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Chervil

Anthriscus cerefolium

Herbs gallery - Chervil



Common names

  • Chervil
  • Beaked Parsley
  • French Parsley
  • Garden Chervil
  • Gourmet Parsley
  • Salad Chervil

Chervil (botanical name Anthriscus cerefolium) is an elegant annual herb that grows up to a height of anything between 30 cm and 45 cm (about 12 inches and 18 inches). This plant is indigenous to the southern regions of Russia, the Caucasus and possibly the Middle East.

When grown in appropriate conditions, chervil plants may possibly become expansive and grow to twice their normal height. The plant produces delicately desiccated leaves that have a resemblance to parsley, but in comparison, they have a pale green color and are more feathery. The leaves of chervil are wavy as well as even in forms. The foliage of chervil possesses an essence and aroma somewhat akin to anise, having a slight suggestion of pepper.

This herb has slender, straight stems, but shallow roots. Chervil bears diminutive white flowers that appear in clusters, something akin to Queen Anne's lace. The flowers of this herb bloom during the early part of summer. Chervil grows excellently in pots/ containers and may be grown as indoor plant for use during the winter months.

The leaves, flowers and roots of chervil are all edible.

Parts used

Leaves, root, flowers.

Uses

While chervil was never employed extensively in the form of a remedial herb, it was definitely employed in folk herbal medicine in the form of a common stimulant or tonic and an expectorant. In addition, this herb was also used to cure eczema, lower blood pressure and alleviate stomach disorders.

It may be noted here that chervil contains high amount of calcium and is an excellent natural source of this mineral.

Occasionally, chervil is used in the form of a spring tonic to purify the kidneys and the liver. In addition, chervil is an excellent remedy for easing digestive problems and is known to be valuable in the treatment of poor memory as well as mental depression. The plant is harvested immediately prior to its blossoming and the fresh plants are said to possess diuretic, stimulant and digestive properties. In addition, the fresh chervil plants may also be employed in the form of poultices. The juice extracted from the herb is used to treat arthritis, dropsy (edema) and even persistent skin problems. The leaves of chervil are crushed and employed in the form of a poultice to speed up healing of wounds that generally take a long time to cure, while a warm poultice prepared from the crushed leaves of the herb is applied to ease excruciating joints. On the other hand, an infusion prepared from the fresh chervil leaves is employed in the form of eyewash to cure tender or inflamed eyes.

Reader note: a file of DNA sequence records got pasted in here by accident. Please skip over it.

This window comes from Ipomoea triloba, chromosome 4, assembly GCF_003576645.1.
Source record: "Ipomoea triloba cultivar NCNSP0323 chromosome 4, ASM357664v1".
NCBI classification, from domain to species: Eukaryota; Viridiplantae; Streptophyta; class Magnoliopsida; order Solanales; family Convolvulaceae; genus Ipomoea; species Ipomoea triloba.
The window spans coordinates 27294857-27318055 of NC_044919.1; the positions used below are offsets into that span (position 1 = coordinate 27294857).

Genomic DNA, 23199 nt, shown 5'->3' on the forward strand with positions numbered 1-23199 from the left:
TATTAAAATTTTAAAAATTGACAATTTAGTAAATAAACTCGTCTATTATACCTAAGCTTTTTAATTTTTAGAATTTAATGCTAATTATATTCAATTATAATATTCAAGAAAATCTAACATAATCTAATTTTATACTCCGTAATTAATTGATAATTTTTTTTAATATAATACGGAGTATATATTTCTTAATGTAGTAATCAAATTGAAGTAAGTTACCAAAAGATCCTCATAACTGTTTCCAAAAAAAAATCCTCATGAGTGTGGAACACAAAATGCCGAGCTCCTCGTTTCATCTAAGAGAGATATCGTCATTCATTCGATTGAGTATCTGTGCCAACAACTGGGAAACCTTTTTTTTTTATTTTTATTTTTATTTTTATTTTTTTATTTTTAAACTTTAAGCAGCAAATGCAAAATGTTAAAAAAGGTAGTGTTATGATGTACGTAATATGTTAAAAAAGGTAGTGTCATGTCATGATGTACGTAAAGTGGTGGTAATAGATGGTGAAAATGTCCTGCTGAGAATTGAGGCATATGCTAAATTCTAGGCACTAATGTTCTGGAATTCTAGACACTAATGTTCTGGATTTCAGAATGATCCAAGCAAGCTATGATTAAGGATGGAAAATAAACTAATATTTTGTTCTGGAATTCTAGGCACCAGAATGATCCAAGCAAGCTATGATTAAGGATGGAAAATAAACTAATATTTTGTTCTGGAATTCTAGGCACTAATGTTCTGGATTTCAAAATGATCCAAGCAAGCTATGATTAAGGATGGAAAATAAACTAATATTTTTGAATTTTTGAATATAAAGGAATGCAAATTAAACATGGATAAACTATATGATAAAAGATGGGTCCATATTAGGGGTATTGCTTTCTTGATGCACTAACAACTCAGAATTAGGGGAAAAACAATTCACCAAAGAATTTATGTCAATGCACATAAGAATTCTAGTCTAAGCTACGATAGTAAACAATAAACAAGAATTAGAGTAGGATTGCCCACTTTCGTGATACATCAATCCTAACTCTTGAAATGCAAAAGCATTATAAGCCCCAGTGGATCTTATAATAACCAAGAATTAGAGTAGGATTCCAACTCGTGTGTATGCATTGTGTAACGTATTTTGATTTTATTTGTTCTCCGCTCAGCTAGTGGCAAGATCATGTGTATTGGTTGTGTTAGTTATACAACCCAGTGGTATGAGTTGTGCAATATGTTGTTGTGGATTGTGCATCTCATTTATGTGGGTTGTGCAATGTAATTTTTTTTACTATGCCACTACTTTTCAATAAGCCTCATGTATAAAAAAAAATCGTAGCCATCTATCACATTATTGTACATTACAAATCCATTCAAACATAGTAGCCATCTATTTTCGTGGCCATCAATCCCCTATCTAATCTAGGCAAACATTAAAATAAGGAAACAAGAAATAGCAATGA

Culinary uses

Apart from its therapeutic uses, chervil is also employed for culinary purposes. For instance, the young leaves of this herb may be used in salads, soups, seafood, stews, and egg preparations as well as in béchamel and ravigote sauces. The leaves of chervil are basically essential in tabbouleh and taste scrumptious when used with chives in a warm potato salad. It is advisable that you should always add chervil leaves to your preferred recipe in the final stage of the cooking with a view to obtain the utmost essence and fragrance.

Frequently, chervil is employed to strengthen the essence of other herbs and it is incorporated in the classic French fine herbes, together with herbs like chives, parsley and tarragon.

If you are preparing a delicious spread for fish, you may add the chopped leaves of chervil to enhance the flavour of the recipe. Use the chervil leaves in the form of a garnish while preparing vegetable dishes, particularly peas and beans as well as pork dishes. While preparing the stuffing, you may include the flowers and leaves of chervil to augment its flavour.

It is best to cook the roots of chervil and serve them hot or cold in the form of a vegetable. You may add essence to extra-virgin olive oil by adding fresh chervil leaves to it.

The leaves of chervil possess a gentle fragrant essence that reminds one of aniseed. Frequently, the leaves of this herb are used in the form of a flavouring and they form an essential ingredient while preparing ‘bouquet garni'. It is important to note that chervil leaves ought to be employed fresh all the time, since the subtle taste is unable to endure drying or cooking for a long period. From the date of sowing the chervil seeds, it usually takes approximately eight weeks to avail the leaves. You may harvest the leaves in about 8 weeks' time. In fact, chervil plants respond excellently to cut and come up again following harvesting. The flowers of chervil are employed in the form of a seasoning.

Habitat and cultivation

Chervil thrives excellently in rich, loamy soils that have proper drainage and are somewhat acidic, neutral or to some extent alkaline. Chervil plants can tolerate a pH range of 5.0 to 8.2. The herb has a preference for semi-shaded locations.